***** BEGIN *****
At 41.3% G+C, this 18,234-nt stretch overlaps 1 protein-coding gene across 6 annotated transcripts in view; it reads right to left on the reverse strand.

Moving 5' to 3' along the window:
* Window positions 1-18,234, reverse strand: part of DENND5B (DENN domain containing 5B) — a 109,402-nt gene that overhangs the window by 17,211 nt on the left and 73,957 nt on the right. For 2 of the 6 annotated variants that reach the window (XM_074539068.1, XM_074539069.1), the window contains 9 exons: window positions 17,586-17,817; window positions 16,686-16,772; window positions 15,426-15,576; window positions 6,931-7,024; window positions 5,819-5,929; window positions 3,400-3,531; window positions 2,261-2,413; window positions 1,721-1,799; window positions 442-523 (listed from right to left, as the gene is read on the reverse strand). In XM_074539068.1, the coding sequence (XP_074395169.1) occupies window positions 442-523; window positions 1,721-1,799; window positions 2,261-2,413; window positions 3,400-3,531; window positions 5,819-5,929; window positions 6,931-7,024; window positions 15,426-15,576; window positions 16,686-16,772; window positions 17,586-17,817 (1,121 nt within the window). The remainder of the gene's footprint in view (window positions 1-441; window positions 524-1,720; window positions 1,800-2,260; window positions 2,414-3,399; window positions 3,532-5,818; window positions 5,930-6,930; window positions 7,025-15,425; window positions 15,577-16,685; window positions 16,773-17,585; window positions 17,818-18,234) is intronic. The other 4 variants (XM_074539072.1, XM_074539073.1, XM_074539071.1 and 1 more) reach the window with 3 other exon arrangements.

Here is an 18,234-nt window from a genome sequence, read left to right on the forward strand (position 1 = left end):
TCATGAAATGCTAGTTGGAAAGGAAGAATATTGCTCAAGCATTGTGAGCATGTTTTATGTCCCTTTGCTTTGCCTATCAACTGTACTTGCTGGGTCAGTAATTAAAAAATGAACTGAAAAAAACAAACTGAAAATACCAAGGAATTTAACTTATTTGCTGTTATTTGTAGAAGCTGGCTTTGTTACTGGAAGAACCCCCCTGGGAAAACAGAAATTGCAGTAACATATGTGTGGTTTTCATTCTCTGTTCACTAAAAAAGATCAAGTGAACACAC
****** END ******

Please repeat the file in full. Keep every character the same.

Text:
At 41.3% G+C, this 18,234-nt stretch overlaps 1 protein-coding gene across 6 annotated transcripts in view; it reads right to left on the reverse strand.

Moving 5' to 3' along the window:
* Window positions 1-18,234, reverse strand: part of DENND5B (DENN domain containing 5B) — a 109,402-nt gene that overhangs the window by 17,211 nt on the left and 73,957 nt on the right. For 2 of the 6 annotated variants that reach the window (XM_074539068.1, XM_074539069.1), the window contains 9 exons: window positions 17,586-17,817; window positions 16,686-16,772; window positions 15,426-15,576; window positions 6,931-7,024; window positions 5,819-5,929; window positions 3,400-3,531; window positions 2,261-2,413; window positions 1,721-1,799; window positions 442-523 (listed from right to left, as the gene is read on the reverse strand). In XM_074539068.1, the coding sequence (XP_074395169.1) occupies window positions 442-523; window positions 1,721-1,799; window positions 2,261-2,413; window positions 3,400-3,531; window positions 5,819-5,929; window positions 6,931-7,024; window positions 15,426-15,576; window positions 16,686-16,772; window positions 17,586-17,817 (1,121 nt within the window). The remainder of the gene's footprint in view (window positions 1-441; window positions 524-1,720; window positions 1,800-2,260; window positions 2,414-3,399; window positions 3,532-5,818; window positions 5,930-6,930; window positions 7,025-15,425; window positions 15,577-16,685; window positions 16,773-17,585; window positions 17,818-18,234) is intronic. The other 4 variants (XM_074539072.1, XM_074539073.1, XM_074539071.1 and 1 more) reach the window with 3 other exon arrangements.

Here is an 18,234-nt window from a genome sequence, read left to right on the forward strand (position 1 = left end):
TCATGAAATGCTAGTTGGAAAGGAAGAATATTGCTCAAGCATTGTGAGCATGTTTTATGTCCCTTTGCTTTGCCTATCAACTGTACTTGCTGGGTCAGTAATTAAAAAATGAACTGAAAAAAACAAACTGAAAATACCAAGGAATTTAACTTATTTGCTGTTATTTGTAGAAGCTGGCTTTGTTACTGGAAGAACCCCCCTGGGAAAACAGAAATTGCAGTAACATATGTGTGGTTTTCATTCTCTGTTCACTAAAAAAGATCAAGTGAACACAC